Pricci's Saratoga Diary
For the next 40 days of New York racing, Executive Editor John Pricci will provide his insights on all things Saratoga for the 35th consecutive year in his original "Saratoga Diary." It debuted in 1977, the year Seattle Slew won the Triple Crown and Jatski was placed first in the Travers Stakes following the disqualification of Run Dusty Run. So keep up with the cold exactas, hot issues, and build your own stable of live horses, all from John's unique perspective, exclusively at HorseRaceInsider.com.
 

Friday, August 05, 2011


Track Bias In the Eye of the Beholder


SARATOGA SPRINGS, NY, August 5, 2011--Track bias is a lot like beauty. Sometimes, it’s a DaVinci, readily apparent for all the world to observe. Other times, it’s a Jackson Pollock; make of it what you will.

What was surprising about the closer’s bias on Haskell day, according to televised reports, is that at best the observation about how main track races were being run was at best an exaggeration, at worse, a fabrication.

Having published the Equiform Betting Guide with my partner Cary Fotias for Sunday’s Haskell program--a disappointing day, but to be expected when using a value oriented approach and eight race winners paid less than 2-1--I watched the races with interest.

I didn’t notice any particular bias, the track was playing the way it has been in recent years--not the speed highway of old but one that rewards stamina, whatever the running style--but when I heard that a closer’s bias helped the late running Coil and hindered the pace pressing Shackleford, I thought, huh?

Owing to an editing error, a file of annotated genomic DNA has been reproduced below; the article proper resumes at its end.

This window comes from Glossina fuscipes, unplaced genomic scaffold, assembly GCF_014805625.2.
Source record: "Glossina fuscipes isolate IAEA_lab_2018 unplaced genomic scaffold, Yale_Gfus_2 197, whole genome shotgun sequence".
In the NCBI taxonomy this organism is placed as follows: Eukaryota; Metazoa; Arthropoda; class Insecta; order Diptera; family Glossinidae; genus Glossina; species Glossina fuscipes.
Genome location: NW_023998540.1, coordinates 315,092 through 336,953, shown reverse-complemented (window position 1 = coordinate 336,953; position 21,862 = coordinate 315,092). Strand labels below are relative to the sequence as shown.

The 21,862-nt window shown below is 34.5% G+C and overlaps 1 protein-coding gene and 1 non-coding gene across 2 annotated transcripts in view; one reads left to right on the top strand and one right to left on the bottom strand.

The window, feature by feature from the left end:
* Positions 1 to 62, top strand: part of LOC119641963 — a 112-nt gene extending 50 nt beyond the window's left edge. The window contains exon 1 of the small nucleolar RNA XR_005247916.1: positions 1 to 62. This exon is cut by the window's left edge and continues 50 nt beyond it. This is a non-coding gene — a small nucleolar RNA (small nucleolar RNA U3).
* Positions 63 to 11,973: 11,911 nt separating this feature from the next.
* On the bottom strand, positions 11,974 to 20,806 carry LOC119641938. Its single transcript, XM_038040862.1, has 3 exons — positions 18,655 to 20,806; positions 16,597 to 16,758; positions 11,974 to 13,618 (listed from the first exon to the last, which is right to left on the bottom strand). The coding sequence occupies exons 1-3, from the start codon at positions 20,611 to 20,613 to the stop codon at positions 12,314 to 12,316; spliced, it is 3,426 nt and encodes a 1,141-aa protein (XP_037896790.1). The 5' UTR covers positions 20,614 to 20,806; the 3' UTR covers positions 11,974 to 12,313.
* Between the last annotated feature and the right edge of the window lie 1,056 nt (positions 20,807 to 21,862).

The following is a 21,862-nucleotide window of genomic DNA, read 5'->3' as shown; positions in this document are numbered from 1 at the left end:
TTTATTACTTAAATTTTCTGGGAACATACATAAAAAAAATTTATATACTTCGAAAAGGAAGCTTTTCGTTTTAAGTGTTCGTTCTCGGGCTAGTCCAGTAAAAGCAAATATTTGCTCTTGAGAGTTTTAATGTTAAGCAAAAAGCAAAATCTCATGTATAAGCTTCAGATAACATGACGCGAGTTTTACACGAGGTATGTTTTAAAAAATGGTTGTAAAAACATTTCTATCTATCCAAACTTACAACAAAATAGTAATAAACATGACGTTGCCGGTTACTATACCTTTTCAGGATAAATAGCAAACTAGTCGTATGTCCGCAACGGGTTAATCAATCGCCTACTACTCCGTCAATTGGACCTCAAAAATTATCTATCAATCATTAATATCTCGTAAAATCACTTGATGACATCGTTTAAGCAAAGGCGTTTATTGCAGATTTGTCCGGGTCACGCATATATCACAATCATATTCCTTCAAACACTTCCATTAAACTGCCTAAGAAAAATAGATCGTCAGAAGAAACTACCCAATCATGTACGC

And then I thought maybe it’s me, so let’s go to an objective source; running lines in the official result charts. It seemed to indicate that my read was closer to reality, but you be the judge.

Here’s how the dirt races were won on Haskell day right up until the big race:

Race 1: Virtual two-speed number, as first and second place finishers alternated on the lead, the runnerup at 17-1.

Race 3: Winner came from last after second-and third finishers went head to head through fractions of :21.98 and :44.18.

Race 5: Winner came from seventh after place and show finishers (10-1 and 5-1, respectively) survived three-ply pace battle in :22.21 and :44.6.

Race 7: Winner came from last of six after three-ply pace battle in two turner; one of the speeds held place; leader finished last at 22-1.

Race 8: Winner (6-5) came from fourth of seven after yet another three-horse struggle among and pair of 8-1 shots and a 22-1 outsider.

Race 10: Two horses went head-to-head past the half-mile pole in :21.71 and :43.71 with Force Freeze surviving to win the Teddy Drone in 1:07.77 at 16-1.

So, no, Coil did not take advantage of a closer’s bias to win the Haskell in 1:48.20. He took advantage of the fact that he’s very talented and that Shackleford chased an honest pace throughout while turning back from the Belmont’s mile and a half and was beaten a neck for all of it.

So, who are you going to believe, the experts, or your own lyin’ eyes?

Breeders' Cup Showing Fans Some Love